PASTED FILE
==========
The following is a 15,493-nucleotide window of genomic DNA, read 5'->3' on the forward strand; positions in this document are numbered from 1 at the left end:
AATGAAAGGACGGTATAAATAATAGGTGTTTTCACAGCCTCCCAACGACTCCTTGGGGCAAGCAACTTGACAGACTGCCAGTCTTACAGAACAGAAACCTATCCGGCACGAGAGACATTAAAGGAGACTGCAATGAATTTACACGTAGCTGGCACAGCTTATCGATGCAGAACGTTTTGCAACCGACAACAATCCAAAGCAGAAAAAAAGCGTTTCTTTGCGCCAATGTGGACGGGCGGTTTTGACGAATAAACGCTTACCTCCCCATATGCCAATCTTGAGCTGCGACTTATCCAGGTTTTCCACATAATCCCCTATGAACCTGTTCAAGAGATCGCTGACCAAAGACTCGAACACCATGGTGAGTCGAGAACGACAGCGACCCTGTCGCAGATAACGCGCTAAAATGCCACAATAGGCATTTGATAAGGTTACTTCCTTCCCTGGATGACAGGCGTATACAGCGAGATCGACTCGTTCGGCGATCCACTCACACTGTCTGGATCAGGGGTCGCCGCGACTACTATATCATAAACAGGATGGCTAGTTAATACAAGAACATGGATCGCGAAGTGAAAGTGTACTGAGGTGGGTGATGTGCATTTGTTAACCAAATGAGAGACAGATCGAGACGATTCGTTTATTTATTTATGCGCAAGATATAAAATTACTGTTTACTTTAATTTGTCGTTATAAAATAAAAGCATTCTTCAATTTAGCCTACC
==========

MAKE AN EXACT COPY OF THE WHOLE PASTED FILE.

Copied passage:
The following is a 15,493-nucleotide window of genomic DNA, read 5'->3' on the forward strand; positions in this document are numbered from 1 at the left end:
AATGAAAGGACGGTATAAATAATAGGTGTTTTCACAGCCTCCCAACGACTCCTTGGGGCAAGCAACTTGACAGACTGCCAGTCTTACAGAACAGAAACCTATCCGGCACGAGAGACATTAAAGGAGACTGCAATGAATTTACACGTAGCTGGCACAGCTTATCGATGCAGAACGTTTTGCAACCGACAACAATCCAAAGCAGAAAAAAAGCGTTTCTTTGCGCCAATGTGGACGGGCGGTTTTGACGAATAAACGCTTACCTCCCCATATGCCAATCTTGAGCTGCGACTTATCCAGGTTTTCCACATAATCCCCTATGAACCTGTTCAAGAGATCGCTGACCAAAGACTCGAACACCATGGTGAGTCGAGAACGACAGCGACCCTGTCGCAGATAACGCGCTAAAATGCCACAATAGGCATTTGATAAGGTTACTTCCTTCCCTGGATGACAGGCGTATACAGCGAGATCGACTCGTTCGGCGATCCACTCACACTGTCTGGATCAGGGGTCGCCGCGACTACTATATCATAAACAGGATGGCTAGTTAATACAAGAACATGGATCGCGAAGTGAAAGTGTACTGAGGTGGGTGATGTGCATTTGTTAACCAAATGAGAGACAGATCGAGACGATTCGTTTATTTATTTATGCGCAAGATATAAAATTACTGTTTACTTTAATTTGTCGTTATAAAATAAAAGCATTCTTCAATTTAGCCTACC